By Lauren Cabral
The Cove Herald
The division of Copperas Cove was again the subject of debate at the second meeting of the Coryell County Redistricting Committee Friday, when county citizens considered two new plans to redraw voting lines for the county's four precincts.
Commissioner Jack Wall asked Baylor University law professors David M. Guinn and Michael Morrison, who are providing legal counsel to the group, to come up with the options after hearing feedback from committee members.
The two new plans, Wall Plan 1 and Wall Plan 2, split Copperas Cove into four precincts instead of three.
Wall Plan 1 would mean Coveites would represent 75.5 percent of Precinct 1's constituents, 46.66 percent of Precinct 2's, 1.05 percent of Precinct 3's and 62.65 percent of Precinct 4.
Wall Plan 2 would mean Copperas Cove residents would make up 71.1 percent of Precinct 1's voters, 12.89 of Precinct 2's, 36.15 percent of Precinct 3's and 62.65 percent of Precinct 4's.
Wall said he worked with Morrison, who has been drawing up the plans, because committee members had voiced concerns about representation for the city. He said he believes the plans would give the most voice to Copperas Cove because all four commissioners would represent the city.
Precinct 2 Commissioner Daren Moore said he did not like the Wall plans, which changed his precinct, as well as Precinct 3, represented by Don Jones, significantly and took away some of his Copperas Cove voters.
"That really caught me off guard," he said. "That plan took away most of what Precinct 2 represented of Copperas Cove. ... I would guess I would be representing maybe 20 percent of what I previously would have."
Moore said he did not believe Wall should have visited Morrison to draw new plans, but perhaps a committee member should have.
"I feel like that direction should have come from the committee, not the commissioners court," he said.
He said he supported the first plan presented at the committee's first meeting, which made minor adjustments to precinct lines to balance population iniquities, and he was proud to represent all the people of Coryell County.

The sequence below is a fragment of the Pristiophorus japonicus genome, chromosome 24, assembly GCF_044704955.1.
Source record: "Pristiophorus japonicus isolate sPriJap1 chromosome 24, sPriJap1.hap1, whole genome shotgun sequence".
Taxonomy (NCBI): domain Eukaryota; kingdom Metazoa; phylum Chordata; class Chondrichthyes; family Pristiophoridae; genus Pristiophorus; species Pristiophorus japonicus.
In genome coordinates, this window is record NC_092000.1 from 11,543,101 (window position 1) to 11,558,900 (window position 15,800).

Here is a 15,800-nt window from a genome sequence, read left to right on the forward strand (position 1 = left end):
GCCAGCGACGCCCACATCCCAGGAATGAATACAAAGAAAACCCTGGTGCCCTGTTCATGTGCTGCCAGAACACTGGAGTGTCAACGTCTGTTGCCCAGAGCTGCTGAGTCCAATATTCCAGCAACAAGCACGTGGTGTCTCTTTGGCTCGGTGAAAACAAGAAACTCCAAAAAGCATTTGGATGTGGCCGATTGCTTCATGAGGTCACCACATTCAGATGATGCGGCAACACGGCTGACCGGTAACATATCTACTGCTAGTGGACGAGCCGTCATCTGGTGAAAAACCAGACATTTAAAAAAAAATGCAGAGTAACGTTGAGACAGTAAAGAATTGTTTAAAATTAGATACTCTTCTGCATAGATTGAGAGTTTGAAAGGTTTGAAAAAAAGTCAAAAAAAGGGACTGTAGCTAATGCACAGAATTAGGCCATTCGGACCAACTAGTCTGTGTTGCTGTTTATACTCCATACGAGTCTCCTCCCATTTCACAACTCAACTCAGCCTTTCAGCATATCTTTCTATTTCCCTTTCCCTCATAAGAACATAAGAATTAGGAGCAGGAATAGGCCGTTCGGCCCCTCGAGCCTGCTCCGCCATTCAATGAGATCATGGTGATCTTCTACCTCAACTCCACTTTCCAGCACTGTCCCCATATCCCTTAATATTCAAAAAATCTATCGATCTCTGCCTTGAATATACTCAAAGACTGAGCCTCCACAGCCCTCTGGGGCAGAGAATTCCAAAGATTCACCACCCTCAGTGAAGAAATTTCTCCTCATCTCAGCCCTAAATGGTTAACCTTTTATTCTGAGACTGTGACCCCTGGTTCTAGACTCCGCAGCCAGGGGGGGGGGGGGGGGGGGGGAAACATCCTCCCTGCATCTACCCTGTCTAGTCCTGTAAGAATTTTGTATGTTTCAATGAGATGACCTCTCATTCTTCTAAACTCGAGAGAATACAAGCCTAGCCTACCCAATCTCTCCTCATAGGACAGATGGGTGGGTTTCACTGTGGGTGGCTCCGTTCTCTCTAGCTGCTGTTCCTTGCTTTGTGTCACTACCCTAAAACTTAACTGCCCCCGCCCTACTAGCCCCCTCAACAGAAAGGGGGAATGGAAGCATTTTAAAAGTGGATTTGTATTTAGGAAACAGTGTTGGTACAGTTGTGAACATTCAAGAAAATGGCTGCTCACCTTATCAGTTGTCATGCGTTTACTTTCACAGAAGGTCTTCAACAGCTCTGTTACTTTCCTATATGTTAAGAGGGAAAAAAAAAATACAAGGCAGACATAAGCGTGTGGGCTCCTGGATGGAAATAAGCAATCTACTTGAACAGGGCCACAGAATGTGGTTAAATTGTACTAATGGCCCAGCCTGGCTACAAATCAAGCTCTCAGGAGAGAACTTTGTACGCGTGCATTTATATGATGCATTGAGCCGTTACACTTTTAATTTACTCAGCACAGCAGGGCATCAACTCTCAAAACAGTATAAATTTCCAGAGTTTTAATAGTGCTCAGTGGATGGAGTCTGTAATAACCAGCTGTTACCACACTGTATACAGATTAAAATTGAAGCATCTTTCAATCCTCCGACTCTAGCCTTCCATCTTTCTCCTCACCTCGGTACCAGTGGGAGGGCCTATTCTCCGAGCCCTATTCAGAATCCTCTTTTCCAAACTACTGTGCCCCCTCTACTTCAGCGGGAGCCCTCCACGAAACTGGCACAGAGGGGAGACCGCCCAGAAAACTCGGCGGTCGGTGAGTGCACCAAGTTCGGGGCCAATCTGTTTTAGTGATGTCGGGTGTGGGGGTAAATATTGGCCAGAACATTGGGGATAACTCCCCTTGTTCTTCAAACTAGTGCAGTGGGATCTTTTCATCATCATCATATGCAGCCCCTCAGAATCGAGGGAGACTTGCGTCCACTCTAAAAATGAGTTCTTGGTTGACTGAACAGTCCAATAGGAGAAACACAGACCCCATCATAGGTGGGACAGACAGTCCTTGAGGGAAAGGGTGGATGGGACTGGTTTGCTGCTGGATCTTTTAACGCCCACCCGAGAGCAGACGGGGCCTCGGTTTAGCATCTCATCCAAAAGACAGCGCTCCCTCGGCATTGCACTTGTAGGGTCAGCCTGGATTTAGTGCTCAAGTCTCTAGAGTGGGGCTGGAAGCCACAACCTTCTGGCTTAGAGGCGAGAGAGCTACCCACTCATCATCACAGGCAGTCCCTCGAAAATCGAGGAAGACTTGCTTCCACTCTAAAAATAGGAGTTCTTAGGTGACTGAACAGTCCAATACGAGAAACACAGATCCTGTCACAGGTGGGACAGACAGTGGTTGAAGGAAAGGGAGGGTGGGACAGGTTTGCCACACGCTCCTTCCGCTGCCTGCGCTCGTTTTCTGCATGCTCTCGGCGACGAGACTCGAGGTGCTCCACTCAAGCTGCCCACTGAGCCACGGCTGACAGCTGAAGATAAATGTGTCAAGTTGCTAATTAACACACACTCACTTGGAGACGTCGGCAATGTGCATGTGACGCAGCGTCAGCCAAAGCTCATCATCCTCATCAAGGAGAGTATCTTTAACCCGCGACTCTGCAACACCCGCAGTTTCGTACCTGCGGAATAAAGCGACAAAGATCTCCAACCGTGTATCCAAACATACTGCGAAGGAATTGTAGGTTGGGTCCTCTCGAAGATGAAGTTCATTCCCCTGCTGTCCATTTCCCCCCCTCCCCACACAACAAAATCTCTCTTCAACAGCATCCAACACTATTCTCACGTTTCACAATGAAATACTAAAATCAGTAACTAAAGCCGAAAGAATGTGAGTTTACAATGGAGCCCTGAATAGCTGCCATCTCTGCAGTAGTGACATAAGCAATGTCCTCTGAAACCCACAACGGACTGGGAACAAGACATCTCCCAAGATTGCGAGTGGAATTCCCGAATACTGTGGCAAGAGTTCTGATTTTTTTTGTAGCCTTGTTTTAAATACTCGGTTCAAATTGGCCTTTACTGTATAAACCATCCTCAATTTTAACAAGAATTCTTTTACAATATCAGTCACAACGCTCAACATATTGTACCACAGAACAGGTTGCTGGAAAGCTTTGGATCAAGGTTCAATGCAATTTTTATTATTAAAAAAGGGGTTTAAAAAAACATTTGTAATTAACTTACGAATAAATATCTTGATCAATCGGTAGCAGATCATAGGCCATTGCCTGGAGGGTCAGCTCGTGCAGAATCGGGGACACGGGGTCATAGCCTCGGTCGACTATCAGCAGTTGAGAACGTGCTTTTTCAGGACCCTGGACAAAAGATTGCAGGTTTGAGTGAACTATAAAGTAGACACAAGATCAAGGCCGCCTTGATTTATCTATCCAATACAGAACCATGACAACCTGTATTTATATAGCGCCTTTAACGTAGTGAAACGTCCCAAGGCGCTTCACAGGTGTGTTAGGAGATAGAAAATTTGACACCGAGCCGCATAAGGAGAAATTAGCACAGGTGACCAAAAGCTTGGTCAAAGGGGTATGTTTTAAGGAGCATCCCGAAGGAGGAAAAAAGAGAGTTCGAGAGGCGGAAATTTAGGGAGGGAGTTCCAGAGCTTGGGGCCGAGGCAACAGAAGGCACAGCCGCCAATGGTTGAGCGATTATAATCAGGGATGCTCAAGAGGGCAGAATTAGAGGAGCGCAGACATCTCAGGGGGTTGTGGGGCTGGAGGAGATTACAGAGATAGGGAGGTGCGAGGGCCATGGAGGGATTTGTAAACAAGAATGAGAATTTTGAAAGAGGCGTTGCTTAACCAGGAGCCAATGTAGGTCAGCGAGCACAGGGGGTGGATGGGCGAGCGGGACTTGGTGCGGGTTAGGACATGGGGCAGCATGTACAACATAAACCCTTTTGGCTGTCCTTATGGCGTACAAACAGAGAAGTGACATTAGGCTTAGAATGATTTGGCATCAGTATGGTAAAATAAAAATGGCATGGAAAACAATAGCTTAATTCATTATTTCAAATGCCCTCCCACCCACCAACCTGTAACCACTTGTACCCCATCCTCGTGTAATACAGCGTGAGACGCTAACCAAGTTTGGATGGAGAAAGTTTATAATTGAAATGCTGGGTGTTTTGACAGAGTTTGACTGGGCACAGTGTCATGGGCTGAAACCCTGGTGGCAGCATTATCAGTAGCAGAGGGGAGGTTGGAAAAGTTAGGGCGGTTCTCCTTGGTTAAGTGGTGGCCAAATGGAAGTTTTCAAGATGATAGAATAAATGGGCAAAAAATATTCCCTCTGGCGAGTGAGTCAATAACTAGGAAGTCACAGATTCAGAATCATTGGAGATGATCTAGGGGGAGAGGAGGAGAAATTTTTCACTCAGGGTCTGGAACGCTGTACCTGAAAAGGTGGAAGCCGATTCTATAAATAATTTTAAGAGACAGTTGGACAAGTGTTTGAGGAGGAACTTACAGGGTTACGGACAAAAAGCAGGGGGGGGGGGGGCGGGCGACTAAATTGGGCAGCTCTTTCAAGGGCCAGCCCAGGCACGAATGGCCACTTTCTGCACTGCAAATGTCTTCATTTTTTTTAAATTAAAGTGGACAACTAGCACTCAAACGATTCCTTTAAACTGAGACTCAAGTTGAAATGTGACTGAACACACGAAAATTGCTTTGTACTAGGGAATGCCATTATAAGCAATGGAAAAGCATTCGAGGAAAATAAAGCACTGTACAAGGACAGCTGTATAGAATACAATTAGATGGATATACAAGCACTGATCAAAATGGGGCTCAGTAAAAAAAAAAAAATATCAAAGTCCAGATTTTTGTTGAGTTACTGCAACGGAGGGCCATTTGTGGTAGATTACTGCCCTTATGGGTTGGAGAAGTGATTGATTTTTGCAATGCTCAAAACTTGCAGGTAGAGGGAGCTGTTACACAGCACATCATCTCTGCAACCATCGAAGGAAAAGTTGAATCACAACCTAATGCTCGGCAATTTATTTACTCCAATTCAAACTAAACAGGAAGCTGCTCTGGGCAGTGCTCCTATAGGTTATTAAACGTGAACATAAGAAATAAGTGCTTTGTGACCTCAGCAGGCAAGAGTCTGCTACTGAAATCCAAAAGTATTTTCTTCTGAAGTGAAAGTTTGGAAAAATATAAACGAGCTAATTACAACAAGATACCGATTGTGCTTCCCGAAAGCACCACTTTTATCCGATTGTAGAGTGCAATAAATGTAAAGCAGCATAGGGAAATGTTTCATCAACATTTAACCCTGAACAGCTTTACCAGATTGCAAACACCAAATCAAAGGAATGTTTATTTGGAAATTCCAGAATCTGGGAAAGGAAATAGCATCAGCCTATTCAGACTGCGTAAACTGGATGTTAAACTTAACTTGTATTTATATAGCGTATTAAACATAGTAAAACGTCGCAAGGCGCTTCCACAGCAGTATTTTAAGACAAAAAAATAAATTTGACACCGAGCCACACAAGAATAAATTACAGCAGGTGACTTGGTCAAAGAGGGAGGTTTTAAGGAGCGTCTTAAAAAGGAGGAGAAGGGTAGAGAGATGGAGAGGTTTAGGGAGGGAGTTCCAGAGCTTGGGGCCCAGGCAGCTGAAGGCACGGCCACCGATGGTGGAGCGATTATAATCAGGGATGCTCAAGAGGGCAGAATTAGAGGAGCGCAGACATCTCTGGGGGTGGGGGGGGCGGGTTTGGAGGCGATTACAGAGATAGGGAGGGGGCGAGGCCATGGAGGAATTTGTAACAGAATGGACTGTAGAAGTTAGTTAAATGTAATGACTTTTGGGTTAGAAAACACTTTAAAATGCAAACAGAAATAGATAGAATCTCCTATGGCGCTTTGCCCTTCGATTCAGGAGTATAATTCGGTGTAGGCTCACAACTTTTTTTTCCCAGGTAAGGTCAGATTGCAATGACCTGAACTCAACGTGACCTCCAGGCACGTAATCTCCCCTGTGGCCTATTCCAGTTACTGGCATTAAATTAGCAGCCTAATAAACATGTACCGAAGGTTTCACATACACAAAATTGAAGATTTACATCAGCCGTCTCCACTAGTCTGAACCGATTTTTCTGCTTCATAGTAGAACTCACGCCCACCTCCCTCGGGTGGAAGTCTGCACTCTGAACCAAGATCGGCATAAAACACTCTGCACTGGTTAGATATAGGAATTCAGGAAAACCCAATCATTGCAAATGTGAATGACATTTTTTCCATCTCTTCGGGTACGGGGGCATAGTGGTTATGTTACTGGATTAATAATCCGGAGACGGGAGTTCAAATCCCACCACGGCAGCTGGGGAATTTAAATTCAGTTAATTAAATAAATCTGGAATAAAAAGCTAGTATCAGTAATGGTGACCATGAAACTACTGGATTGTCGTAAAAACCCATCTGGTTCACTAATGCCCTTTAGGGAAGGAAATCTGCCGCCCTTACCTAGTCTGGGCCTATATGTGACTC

"I have no problem with representing the citizens of Copperas Cove or the citizens of Precinct 2. I feel like I've always had a good rapport with the citizens there," he said. "We all make decisions that affect every precinct and everybody."
Wall explained Precincts 1 and 4, which he and Justin Latham represent, did not have as much flexibility to be changed due to redistricting requirements.
Lines must be drawn to meet the one-person, one-vote standard and the Federal Voting Rights Act. This represents a challenge, Guinn said, because although the county covers 1,057 square miles, 63.38 percent of the county's 67,722
population is concentrated in the cities of Gatesville and Copperas Cove.
Existing lines have population disparities well above the 9.9 percent maximum deviation allowed between the four precincts, and each plan has reduced those to less than 6 percent, Guinn said.
The committee also is considering the plan presented at its first meeting on March 30. The division of Copperas Cove was heavily debated then.
Those plans split Copperas Cove into three precincts. A few Copperas Cove residents said they'd like more representation, and would like the city to be less divided.
"The biggest complaint I hear is we're split up in three different precincts," said Jim Schmitz, a Copperas Cove councilman and committee member, at the first meeting. He asked for another model to be made putting the city in one precinct.
Others responded that putting Copperas Cove in one precinct, or even in two, would throw off not only the population balance, but the minority balance in the precinct as well, since the city is more diverse than other area of the county.
"When you balance everything out, Cove will continue to have to be split up. If you make it two, it makes (the precincts) not in balance with the minorities," said committee member Paul Edge, who lives in the northern part of Coryell County.
"I think probably the plan they drew up and presented here, we'll have to approve to make it work."
Guinn said it was not unusual to have multiple plans on the table, and his office is waiting for direction on whether or not to draw up more options. He said the committee should give a recommendation soon on which it prefers.
A public hearing will then be held, and the commissioners court will have to pass a formal resolution in support of a plan.
Guinn added that if the county is fractured when congressional redistricting is finalized, which could take six to eight months, redistricting would have to be redone.
Contact Lauren Cabral at email@example.com or (254) 501-7476.